Will this plea matter for Republicans?
New York Times Op-Ed….
There’s a strong case for President Trump to face a Republican primary challenger. I know a thing or two about insurgencies. I entered Congress in 2011 as an insurgent Tea Party Republican. My goals were conservative and clear: restrain executive power and reduce the debt. Barack Obama was president then, and it was easy for us to rail against runaway spending and executive overreach.
Eight years later, Mr. Trump has increased the deficit more than $100 billion year over year — it’s now nearing $1 trillion — and we hear not a word of protest from my former Republican colleagues. He abuses the Constitution for his narcissistic trade war. In private, most congressional Republicans oppose the trade war, but they don’t say anything publicly. But think about this: Mr. Trump’s tariffs are a tax increase on middle-class Americans and are devastating to our farmers. That’s not a smart electoral strategy.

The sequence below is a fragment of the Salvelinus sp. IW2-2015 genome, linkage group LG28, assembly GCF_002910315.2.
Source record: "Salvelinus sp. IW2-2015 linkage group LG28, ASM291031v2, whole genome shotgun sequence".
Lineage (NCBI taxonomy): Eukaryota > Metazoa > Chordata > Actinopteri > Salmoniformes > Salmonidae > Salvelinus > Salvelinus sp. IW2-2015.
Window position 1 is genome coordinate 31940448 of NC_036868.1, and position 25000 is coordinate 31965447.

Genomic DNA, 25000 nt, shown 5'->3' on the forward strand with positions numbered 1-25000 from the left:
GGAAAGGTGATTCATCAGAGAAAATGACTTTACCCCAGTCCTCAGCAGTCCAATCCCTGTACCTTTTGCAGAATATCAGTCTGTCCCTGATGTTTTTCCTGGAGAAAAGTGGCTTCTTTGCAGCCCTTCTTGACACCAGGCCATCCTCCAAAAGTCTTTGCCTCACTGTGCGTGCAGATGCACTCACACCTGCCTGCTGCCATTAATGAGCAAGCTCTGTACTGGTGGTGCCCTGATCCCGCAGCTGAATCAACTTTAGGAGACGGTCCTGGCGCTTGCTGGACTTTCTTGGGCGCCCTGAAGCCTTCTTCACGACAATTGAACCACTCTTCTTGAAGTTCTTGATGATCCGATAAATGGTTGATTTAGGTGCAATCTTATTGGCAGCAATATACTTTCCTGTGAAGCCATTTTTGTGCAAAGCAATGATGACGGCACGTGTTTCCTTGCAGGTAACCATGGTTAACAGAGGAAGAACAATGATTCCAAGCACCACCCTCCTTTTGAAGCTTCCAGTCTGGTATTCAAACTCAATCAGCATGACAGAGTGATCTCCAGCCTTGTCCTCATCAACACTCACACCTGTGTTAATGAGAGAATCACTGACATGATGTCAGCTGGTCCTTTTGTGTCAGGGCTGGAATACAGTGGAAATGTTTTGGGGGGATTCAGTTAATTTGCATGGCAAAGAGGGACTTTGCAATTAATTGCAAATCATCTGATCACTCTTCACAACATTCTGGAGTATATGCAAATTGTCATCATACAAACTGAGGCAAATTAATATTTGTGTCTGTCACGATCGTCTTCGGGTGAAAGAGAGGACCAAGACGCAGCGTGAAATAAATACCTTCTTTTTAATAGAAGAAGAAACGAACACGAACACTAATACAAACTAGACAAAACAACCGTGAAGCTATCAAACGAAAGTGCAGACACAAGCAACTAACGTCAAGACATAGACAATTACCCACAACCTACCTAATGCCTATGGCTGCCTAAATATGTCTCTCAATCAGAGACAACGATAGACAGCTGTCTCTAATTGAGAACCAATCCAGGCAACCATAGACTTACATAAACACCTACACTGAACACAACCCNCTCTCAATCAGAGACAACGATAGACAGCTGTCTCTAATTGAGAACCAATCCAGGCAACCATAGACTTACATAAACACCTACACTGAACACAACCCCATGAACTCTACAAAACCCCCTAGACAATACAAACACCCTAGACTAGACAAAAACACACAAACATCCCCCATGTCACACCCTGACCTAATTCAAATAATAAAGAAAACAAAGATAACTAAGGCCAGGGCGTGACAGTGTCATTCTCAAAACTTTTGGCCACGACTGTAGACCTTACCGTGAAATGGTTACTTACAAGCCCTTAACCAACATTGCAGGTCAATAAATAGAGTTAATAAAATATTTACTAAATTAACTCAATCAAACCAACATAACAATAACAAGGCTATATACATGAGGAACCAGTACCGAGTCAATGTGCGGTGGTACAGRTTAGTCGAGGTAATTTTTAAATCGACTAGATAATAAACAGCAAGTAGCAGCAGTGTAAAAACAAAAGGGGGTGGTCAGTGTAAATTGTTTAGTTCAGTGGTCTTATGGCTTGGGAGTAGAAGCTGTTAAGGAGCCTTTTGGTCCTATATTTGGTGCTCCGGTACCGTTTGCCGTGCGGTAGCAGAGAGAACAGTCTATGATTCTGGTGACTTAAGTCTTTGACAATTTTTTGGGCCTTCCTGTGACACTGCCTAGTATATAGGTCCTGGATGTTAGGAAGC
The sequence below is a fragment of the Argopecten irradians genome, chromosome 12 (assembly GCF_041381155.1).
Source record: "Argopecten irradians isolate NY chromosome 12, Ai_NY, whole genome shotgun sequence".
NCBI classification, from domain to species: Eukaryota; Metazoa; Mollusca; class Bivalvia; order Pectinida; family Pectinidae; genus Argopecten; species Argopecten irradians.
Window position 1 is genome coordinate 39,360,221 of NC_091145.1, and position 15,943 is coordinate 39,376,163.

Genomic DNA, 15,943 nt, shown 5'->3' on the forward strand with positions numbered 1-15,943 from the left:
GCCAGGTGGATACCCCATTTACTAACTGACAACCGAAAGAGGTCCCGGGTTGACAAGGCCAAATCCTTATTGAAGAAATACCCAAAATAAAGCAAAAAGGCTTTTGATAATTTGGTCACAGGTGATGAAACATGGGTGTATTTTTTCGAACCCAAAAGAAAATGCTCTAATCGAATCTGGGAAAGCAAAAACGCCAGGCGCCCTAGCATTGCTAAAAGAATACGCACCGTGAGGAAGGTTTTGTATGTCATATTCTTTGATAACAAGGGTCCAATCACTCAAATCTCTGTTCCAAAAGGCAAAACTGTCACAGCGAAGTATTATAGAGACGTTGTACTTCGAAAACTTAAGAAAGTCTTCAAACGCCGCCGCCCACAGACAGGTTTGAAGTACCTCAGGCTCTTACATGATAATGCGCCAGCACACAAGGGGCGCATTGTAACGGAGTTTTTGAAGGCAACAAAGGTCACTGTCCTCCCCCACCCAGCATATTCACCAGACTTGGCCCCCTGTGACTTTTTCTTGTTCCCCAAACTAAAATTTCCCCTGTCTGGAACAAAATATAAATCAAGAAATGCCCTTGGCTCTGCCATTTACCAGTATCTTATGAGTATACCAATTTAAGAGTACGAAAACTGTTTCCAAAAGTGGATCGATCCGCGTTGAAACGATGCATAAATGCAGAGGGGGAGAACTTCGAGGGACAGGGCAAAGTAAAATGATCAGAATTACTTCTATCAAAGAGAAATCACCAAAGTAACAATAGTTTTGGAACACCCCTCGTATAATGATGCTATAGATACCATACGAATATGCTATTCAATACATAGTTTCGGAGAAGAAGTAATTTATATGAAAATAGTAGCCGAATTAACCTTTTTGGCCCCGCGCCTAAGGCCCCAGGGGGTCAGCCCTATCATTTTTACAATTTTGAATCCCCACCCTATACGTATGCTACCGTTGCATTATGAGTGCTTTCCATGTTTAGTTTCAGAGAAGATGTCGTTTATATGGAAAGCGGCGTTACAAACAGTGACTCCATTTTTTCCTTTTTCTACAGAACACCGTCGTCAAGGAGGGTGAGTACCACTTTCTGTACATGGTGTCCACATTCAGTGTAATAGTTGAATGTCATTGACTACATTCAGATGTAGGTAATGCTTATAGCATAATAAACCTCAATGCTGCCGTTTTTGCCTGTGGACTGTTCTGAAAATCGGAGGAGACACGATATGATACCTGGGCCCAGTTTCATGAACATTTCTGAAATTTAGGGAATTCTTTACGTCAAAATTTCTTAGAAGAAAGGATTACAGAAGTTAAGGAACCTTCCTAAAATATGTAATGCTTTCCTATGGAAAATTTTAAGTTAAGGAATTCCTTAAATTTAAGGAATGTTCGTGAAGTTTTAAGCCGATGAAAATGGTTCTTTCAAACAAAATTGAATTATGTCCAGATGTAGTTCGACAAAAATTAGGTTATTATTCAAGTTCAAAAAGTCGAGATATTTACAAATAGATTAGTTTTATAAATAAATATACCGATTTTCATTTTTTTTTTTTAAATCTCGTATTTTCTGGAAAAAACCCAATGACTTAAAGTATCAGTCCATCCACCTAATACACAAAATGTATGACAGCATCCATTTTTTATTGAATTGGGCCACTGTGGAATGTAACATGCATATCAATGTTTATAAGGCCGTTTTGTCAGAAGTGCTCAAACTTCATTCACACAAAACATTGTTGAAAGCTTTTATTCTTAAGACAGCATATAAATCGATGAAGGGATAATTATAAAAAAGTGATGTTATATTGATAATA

It’s one of the many reasons Mr. Trump is ripe for a primary challenger. In fact, it would buck the historical trend if he didn’t have one. More often than not, unpopular presidents face primary challengers.
Since leaving Congress in 2013, I’ve been the host of my own conservative talk radio show several hours a day, five days a week. The only time a majority of my conservative audience has noticeably broken with the president is when he signed the omnibus spending bill in 2017 that ballooned the deficit. Fiscal responsibility is an issue the American electorate cares about but that our elected officials disregard from the top down — including the Tea Party in the Trump era.